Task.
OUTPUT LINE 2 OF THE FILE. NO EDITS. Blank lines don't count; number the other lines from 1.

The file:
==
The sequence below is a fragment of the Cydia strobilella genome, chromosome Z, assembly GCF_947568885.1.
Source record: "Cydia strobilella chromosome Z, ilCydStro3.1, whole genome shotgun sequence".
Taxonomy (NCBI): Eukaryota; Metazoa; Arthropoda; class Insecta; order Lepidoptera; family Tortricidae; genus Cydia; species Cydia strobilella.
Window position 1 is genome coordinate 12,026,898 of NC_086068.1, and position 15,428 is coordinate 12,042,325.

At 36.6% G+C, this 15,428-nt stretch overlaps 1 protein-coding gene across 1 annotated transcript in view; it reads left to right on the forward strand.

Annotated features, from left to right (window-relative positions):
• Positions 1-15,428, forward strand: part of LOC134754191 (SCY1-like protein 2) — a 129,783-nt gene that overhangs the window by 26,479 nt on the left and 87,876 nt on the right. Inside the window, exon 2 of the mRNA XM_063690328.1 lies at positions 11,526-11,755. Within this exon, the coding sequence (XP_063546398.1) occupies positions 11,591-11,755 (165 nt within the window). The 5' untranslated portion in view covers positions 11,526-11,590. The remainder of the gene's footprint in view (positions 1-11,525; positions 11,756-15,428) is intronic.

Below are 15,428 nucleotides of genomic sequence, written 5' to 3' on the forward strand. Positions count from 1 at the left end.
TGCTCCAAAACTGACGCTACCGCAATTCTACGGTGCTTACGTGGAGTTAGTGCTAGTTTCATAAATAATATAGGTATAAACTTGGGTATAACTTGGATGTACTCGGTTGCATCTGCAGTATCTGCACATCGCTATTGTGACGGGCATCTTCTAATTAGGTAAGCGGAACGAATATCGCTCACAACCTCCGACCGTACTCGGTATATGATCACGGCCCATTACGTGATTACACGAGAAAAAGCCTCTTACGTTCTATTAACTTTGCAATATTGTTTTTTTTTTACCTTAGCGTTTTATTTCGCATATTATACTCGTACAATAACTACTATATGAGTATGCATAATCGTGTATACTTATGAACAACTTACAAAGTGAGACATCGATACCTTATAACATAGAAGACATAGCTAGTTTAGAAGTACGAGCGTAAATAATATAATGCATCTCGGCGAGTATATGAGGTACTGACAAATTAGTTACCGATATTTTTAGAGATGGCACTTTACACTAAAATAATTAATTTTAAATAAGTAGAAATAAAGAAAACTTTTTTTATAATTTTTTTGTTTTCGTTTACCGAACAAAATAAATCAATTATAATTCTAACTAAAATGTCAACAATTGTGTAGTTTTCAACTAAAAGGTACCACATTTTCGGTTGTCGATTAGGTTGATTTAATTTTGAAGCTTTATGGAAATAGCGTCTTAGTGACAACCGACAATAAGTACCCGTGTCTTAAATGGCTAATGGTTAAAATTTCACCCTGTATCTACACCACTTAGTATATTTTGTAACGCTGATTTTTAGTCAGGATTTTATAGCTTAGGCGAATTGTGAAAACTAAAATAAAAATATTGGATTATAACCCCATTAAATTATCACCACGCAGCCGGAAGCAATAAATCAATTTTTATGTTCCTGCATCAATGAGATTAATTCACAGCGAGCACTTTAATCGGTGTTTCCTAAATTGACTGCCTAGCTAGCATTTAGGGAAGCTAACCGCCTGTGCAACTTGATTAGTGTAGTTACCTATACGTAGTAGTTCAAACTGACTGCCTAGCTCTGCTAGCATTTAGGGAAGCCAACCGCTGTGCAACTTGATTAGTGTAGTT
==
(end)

Source record: "Cydia strobilella chromosome Z, ilCydStro3.1, whole genome shotgun sequence".